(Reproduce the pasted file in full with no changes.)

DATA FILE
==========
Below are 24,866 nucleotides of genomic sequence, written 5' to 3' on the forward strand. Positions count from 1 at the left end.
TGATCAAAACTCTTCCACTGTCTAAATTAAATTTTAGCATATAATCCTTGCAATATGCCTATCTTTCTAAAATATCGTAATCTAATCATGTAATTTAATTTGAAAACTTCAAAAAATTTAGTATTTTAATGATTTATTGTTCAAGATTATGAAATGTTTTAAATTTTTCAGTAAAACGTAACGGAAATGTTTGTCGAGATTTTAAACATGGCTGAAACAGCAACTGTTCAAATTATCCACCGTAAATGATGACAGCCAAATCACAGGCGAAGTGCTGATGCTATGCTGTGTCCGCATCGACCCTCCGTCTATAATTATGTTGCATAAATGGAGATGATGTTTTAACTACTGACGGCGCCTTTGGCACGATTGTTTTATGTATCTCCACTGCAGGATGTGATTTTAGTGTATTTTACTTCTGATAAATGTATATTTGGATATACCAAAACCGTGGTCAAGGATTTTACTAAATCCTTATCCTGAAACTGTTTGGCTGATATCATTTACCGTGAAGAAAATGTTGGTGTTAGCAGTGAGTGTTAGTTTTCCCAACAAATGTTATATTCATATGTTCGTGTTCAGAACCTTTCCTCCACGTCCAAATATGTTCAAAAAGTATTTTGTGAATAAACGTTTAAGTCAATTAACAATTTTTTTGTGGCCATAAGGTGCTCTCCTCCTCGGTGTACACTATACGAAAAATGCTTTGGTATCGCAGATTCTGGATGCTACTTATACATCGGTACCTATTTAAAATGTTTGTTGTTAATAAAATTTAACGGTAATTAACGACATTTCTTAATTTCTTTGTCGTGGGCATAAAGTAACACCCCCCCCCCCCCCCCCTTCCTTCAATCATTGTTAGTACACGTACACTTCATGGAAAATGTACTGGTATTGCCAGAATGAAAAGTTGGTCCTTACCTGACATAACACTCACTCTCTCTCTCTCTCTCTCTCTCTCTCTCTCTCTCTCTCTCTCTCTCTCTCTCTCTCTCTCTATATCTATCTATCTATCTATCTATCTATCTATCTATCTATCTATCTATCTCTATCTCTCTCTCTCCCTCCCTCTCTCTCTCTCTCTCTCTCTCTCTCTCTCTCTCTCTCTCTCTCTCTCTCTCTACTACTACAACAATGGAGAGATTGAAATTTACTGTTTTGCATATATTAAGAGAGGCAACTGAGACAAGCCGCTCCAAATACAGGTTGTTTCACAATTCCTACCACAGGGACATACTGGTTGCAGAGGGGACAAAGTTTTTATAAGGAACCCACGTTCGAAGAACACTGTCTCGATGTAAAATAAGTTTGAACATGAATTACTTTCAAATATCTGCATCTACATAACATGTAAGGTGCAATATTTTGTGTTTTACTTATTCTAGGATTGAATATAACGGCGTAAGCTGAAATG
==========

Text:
Below are 24,866 nucleotides of genomic sequence, written 5' to 3' on the forward strand. Positions count from 1 at the left end.
TGATCAAAACTCTTCCACTGTCTAAATTAAATTTTAGCATATAATCCTTGCAATATGCCTATCTTTCTAAAATATCGTAATCTAATCATGTAATTTAATTTGAAAACTTCAAAAAATTTAGTATTTTAATGATTTATTGTTCAAGATTATGAAATGTTTTAAATTTTTCAGTAAAACGTAACGGAAATGTTTGTCGAGATTTTAAACATGGCTGAAACAGCAACTGTTCAAATTATCCACCGTAAATGATGACAGCCAAATCACAGGCGAAGTGCTGATGCTATGCTGTGTCCGCATCGACCCTCCGTCTATAATTATGTTGCATAAATGGAGATGATGTTTTAACTACTGACGGCGCCTTTGGCACGATTGTTTTATGTATCTCCACTGCAGGATGTGATTTTAGTGTATTTTACTTCTGATAAATGTATATTTGGATATACCAAAACCGTGGTCAAGGATTTTACTAAATCCTTATCCTGAAACTGTTTGGCTGATATCATTTACCGTGAAGAAAATGTTGGTGTTAGCAGTGAGTGTTAGTTTTCCCAACAAATGTTATATTCATATGTTCGTGTTCAGAACCTTTCCTCCACGTCCAAATATGTTCAAAAAGTATTTTGTGAATAAACGTTTAAGTCAATTAACAATTTTTTTGTGGCCATAAGGTGCTCTCCTCCTCGGTGTACACTATACGAAAAATGCTTTGGTATCGCAGATTCTGGATGCTACTTATACATCGGTACCTATTTAAAATGTTTGTTGTTAATAAAATTTAACGGTAATTAACGACATTTCTTAATTTCTTTGTCGTGGGCATAAAGTAACACCCCCCCCCCCCCCCCCTTCCTTCAATCATTGTTAGTACACGTACACTTCATGGAAAATGTACTGGTATTGCCAGAATGAAAAGTTGGTCCTTACCTGACATAACACTCACTCTCTCTCTCTCTCTCTCTCTCTCTCTCTCTCTCTCTCTCTCTCTCTCTCTCTCTCTCTCTATATCTATCTATCTATCTATCTATCTATCTATCTATCTATCTATCTATCTCTATCTCTCTCTCTCCCTCCCTCTCTCTCTCTCTCTCTCTCTCTCTCTCTCTCTCTCTCTCTCTCTCTCTCTCTACTACTACAACAATGGAGAGATTGAAATTTACTGTTTTGCATATATTAAGAGAGGCAACTGAGACAAGCCGCTCCAAATACAGGTTGTTTCACAATTCCTACCACAGGGACATACTGGTTGCAGAGGGGACAAAGTTTTTATAAGGAACCCACGTTCGAAGAACACTGTCTCGATGTAAAATAAGTTTGAACATGAATTACTTTCAAATATCTGCATCTACATAACATGTAAGGTGCAATATTTTGTGTTTTACTTATTCTAGGATTGAATATAACGGCGTAAGCTGAAATG